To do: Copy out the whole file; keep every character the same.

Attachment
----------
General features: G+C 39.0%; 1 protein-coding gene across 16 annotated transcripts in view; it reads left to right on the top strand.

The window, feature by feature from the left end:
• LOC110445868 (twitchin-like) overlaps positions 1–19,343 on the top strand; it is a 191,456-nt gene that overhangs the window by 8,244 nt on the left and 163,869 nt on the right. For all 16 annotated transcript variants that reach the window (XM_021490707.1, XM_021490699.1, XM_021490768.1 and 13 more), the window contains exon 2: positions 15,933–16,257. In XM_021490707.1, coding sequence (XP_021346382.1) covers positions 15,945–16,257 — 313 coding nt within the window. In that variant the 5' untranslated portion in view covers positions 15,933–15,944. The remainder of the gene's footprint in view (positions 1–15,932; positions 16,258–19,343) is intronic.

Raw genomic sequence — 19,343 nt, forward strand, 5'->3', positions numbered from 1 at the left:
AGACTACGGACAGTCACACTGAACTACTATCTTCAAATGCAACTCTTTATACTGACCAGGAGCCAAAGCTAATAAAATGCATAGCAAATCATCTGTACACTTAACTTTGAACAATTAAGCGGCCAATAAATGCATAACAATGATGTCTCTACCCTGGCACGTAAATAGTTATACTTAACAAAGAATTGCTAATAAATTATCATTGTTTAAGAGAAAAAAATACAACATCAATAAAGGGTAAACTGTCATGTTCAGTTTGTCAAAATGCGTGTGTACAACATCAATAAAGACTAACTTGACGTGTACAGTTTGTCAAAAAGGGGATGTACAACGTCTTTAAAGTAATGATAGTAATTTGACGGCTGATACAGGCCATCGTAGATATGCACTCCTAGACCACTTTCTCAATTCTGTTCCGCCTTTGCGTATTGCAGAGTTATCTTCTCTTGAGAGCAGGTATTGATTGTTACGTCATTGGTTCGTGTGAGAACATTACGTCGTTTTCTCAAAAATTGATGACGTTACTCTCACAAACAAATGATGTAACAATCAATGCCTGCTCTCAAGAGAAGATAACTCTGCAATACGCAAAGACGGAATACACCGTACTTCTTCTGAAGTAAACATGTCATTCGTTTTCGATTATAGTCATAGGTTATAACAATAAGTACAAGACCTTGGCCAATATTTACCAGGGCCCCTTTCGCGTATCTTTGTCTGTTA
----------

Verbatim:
General features: G+C 39.0%; 1 protein-coding gene across 16 annotated transcripts in view; it reads left to right on the top strand.

The window, feature by feature from the left end:
• LOC110445868 (twitchin-like) overlaps positions 1–19,343 on the top strand; it is a 191,456-nt gene that overhangs the window by 8,244 nt on the left and 163,869 nt on the right. For all 16 annotated transcript variants that reach the window (XM_021490707.1, XM_021490699.1, XM_021490768.1 and 13 more), the window contains exon 2: positions 15,933–16,257. In XM_021490707.1, coding sequence (XP_021346382.1) covers positions 15,945–16,257 — 313 coding nt within the window. In that variant the 5' untranslated portion in view covers positions 15,933–15,944. The remainder of the gene's footprint in view (positions 1–15,932; positions 16,258–19,343) is intronic.

Raw genomic sequence — 19,343 nt, forward strand, 5'->3', positions numbered from 1 at the left:
AGACTACGGACAGTCACACTGAACTACTATCTTCAAATGCAACTCTTTATACTGACCAGGAGCCAAAGCTAATAAAATGCATAGCAAATCATCTGTACACTTAACTTTGAACAATTAAGCGGCCAATAAATGCATAACAATGATGTCTCTACCCTGGCACGTAAATAGTTATACTTAACAAAGAATTGCTAATAAATTATCATTGTTTAAGAGAAAAAAATACAACATCAATAAAGGGTAAACTGTCATGTTCAGTTTGTCAAAATGCGTGTGTACAACATCAATAAAGACTAACTTGACGTGTACAGTTTGTCAAAAAGGGGATGTACAACGTCTTTAAAGTAATGATAGTAATTTGACGGCTGATACAGGCCATCGTAGATATGCACTCCTAGACCACTTTCTCAATTCTGTTCCGCCTTTGCGTATTGCAGAGTTATCTTCTCTTGAGAGCAGGTATTGATTGTTACGTCATTGGTTCGTGTGAGAACATTACGTCGTTTTCTCAAAAATTGATGACGTTACTCTCACAAACAAATGATGTAACAATCAATGCCTGCTCTCAAGAGAAGATAACTCTGCAATACGCAAAGACGGAATACACCGTACTTCTTCTGAAGTAAACATGTCATTCGTTTTCGATTATAGTCATAGGTTATAACAATAAGTACAAGACCTTGGCCAATATTTACCAGGGCCCCTTTCGCGTATCTTTGTCTGTTA